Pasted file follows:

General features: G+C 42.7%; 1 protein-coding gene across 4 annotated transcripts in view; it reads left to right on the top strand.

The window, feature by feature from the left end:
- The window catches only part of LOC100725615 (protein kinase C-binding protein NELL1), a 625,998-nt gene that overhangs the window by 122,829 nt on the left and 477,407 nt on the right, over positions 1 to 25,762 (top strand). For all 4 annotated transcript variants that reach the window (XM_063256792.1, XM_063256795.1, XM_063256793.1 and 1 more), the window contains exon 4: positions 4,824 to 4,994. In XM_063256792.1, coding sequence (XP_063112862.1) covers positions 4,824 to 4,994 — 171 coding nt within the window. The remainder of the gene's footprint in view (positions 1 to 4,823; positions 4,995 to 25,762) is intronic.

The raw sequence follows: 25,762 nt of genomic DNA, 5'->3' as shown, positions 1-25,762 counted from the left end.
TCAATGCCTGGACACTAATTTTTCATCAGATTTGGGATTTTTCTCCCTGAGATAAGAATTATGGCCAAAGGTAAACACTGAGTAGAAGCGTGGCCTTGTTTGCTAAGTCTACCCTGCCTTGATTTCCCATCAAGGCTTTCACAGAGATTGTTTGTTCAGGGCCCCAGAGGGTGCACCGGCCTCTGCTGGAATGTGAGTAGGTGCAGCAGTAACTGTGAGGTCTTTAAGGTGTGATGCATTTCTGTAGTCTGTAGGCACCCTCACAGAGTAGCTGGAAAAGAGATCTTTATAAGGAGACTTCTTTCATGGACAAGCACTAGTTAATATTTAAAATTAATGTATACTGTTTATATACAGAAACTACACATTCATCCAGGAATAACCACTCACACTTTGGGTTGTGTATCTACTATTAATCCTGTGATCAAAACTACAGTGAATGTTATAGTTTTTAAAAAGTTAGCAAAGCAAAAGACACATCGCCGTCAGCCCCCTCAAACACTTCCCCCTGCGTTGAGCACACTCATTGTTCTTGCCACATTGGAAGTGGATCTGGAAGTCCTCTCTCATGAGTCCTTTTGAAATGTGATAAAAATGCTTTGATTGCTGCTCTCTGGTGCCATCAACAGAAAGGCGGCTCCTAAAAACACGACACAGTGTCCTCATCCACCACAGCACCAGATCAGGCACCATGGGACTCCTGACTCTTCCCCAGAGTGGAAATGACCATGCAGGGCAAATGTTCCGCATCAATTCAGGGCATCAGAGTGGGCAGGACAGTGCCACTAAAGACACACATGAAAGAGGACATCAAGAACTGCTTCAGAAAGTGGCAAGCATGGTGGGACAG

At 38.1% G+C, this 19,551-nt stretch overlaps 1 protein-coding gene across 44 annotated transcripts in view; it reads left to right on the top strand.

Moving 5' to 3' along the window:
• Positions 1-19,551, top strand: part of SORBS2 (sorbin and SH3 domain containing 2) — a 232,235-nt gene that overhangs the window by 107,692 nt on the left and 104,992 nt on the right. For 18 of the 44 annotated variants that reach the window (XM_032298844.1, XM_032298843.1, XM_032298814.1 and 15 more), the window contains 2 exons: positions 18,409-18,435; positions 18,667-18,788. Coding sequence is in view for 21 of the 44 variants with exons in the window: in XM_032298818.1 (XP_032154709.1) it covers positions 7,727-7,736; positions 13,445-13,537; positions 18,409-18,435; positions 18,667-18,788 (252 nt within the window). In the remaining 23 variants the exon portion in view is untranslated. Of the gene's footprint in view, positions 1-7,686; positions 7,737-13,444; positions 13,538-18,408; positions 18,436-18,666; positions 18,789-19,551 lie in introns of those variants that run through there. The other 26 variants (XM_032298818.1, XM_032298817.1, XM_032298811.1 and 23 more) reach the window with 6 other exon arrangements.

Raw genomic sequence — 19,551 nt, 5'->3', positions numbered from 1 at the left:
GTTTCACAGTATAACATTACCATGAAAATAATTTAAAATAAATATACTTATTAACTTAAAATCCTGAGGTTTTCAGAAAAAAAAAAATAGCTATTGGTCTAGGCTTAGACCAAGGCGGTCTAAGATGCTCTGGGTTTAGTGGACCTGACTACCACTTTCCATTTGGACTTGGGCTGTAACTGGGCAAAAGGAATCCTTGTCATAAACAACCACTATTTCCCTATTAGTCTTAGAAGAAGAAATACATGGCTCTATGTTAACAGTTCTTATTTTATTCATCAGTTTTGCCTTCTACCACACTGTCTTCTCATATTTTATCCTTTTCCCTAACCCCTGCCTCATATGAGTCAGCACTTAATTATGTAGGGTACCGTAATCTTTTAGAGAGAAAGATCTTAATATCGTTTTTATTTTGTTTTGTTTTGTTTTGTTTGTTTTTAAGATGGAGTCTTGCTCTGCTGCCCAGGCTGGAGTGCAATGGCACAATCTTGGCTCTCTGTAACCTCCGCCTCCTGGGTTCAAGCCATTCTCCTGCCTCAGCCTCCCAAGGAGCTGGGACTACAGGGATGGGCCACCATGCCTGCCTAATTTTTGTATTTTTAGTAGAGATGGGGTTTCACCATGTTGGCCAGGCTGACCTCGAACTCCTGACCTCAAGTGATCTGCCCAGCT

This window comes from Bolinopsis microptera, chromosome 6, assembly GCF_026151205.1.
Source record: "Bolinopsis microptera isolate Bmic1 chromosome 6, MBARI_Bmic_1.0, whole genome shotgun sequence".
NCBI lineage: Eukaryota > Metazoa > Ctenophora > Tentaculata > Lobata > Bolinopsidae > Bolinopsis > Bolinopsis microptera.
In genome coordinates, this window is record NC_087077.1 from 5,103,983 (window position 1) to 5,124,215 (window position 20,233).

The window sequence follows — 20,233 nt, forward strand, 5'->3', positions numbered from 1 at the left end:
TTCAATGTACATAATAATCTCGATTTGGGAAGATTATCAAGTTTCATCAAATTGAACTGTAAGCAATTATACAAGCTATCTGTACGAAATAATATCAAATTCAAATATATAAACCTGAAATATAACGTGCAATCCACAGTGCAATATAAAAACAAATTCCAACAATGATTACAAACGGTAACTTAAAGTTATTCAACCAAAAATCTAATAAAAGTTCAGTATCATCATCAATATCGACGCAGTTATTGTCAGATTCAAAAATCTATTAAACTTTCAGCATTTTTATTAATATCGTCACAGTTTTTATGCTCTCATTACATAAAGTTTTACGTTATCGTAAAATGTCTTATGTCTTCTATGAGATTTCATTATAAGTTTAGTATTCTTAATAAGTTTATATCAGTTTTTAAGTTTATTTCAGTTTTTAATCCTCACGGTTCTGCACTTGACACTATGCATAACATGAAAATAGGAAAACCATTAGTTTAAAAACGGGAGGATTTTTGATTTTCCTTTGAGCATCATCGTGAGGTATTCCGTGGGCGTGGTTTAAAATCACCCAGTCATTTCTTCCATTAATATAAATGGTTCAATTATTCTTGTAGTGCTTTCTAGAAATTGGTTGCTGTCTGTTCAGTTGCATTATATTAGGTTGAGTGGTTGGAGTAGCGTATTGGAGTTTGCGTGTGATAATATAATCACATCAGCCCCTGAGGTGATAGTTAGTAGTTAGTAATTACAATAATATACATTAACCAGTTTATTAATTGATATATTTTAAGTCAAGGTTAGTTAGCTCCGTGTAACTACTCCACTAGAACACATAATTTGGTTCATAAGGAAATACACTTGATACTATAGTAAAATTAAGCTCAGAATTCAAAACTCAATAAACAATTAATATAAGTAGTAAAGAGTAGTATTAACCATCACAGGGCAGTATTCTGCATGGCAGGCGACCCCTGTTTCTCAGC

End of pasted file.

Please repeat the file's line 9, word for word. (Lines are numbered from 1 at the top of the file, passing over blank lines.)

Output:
Raw genomic sequence — 19,551 nt, 5'->3', positions numbered from 1 at the left: